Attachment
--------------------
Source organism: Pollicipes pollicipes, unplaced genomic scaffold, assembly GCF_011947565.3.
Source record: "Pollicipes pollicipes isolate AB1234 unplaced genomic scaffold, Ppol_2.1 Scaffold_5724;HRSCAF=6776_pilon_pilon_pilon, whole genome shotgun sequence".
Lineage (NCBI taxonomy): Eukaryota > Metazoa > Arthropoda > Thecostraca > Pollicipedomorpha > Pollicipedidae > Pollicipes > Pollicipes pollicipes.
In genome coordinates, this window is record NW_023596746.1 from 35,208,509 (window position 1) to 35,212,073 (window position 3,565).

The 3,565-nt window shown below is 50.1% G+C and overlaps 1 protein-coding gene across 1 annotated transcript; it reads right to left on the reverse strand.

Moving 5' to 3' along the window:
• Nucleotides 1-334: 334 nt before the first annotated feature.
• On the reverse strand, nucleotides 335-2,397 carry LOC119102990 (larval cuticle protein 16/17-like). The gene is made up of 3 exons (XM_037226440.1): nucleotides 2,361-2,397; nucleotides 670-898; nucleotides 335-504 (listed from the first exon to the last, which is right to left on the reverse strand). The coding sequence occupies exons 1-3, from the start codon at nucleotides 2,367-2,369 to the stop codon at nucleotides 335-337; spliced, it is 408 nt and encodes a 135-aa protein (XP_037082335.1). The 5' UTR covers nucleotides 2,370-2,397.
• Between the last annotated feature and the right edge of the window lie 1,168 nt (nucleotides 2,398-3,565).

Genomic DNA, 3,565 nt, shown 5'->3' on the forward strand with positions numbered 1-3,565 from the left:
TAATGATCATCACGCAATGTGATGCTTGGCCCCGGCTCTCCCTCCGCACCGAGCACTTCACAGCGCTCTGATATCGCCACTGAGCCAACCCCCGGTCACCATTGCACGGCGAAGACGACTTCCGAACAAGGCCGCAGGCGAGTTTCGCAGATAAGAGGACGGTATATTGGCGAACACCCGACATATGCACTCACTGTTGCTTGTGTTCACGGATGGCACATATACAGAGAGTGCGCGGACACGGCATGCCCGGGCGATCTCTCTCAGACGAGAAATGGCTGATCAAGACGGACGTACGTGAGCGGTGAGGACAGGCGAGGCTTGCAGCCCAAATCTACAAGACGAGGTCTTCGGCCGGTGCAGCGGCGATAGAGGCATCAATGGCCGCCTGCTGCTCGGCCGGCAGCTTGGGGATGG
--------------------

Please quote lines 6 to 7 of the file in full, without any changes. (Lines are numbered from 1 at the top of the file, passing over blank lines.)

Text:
Moving 5' to 3' along the window:
• Nucleotides 1-334: 334 nt before the first annotated feature.